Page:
Vitamin D is being added to more and more foods, said Paul R. Thomas of the Office of Dietary Supplements at the National Institutes of Health. Not only is it in orange juice and milk, but more is being added to breakfast cereals, and it now can be found in very high doses in supplement pills. Most vitamin D pills, he said, used to contain no more than 1,000 international units of it. Now it is easy to find pills, even in places like Wal-Mart, with 5,000 international units. The committee, though, said people need only 600 international units a day.

    To assess the amounts of vitamin D and calcium people are getting, the panel looked at national data on diets. Most people, they concluded, get enough calcium from the foods they eat, about 1,000 milligrams a day for most adults (1,200 for women ages 51 to 70).

    Vitamin D is more complicated, the group said. In general, most people are not getting enough vitamin D from their diets, but they have enough of the vitamin in their blood, probably because they are also making it naturally after being out in the sun and storing it in their bodies.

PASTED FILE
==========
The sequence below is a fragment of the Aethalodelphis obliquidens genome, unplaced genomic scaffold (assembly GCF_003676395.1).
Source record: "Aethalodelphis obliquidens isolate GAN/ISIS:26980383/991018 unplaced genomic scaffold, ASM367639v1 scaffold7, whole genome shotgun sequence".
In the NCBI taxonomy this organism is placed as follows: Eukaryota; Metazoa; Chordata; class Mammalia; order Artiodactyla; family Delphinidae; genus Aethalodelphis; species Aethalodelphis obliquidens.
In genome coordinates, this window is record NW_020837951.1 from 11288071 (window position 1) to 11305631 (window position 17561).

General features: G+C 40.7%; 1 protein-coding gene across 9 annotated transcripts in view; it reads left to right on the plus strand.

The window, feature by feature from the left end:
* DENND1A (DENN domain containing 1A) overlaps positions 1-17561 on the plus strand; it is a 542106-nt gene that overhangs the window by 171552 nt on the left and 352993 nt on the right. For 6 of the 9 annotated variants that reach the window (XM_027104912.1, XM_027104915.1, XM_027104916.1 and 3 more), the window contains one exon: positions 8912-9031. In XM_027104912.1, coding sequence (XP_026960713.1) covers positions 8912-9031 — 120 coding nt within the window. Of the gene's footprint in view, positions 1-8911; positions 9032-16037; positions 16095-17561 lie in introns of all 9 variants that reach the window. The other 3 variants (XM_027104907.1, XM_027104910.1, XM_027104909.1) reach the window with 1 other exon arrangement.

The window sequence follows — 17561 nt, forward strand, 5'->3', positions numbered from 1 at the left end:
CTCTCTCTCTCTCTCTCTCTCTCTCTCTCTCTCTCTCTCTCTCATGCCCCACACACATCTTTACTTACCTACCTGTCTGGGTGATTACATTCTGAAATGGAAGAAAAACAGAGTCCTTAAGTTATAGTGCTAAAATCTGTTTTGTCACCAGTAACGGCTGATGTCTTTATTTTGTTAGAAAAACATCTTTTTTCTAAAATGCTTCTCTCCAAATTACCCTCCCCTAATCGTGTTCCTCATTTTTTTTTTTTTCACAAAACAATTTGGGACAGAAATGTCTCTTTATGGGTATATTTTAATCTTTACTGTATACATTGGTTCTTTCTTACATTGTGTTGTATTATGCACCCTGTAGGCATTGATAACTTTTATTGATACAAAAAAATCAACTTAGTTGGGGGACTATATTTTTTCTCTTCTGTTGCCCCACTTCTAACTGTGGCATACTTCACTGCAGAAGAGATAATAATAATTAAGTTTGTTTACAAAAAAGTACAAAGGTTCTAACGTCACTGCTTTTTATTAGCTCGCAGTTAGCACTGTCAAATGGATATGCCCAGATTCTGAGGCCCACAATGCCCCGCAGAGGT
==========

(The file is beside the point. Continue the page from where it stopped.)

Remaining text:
The American Society for Bone and Mineral Research and other groups applauded the report. It is “a very balanced set of recommendations,” said Dr. Sundeep Khosla, a Mayo Clinicendocrinologist and the society’s president.

    But Andrew Shao, an executive vice president at the Council for Responsible Nutrition, a trade group, said the panel was being overly cautious, especially in its recommendations about vitamin D. He said there was no convincing evidence that people were being harmed by taking supplements, and he said higher levels of vitamin D, in particular, could be beneficial.

    Such claims “are not supported by the available evidence,” the committee wrote. They were based on studies that observed populations and concluded that people with lower levels of the vitamin had more of various diseases. Such studies have been misleading and most scientists agree that they cannot determine cause and effect.

    It is not clear how or why the claims for high vitamin D levels started, medical experts say. First there were two studies, which turned out to be incorrect, that said people needed 30 nanograms of vitamin D per milliliter of blood, the upper end of what the committee says is a normal range. They were followed by articles and claims and books saying much higher levels — 40 to 50 nanograms or even higher — were needed.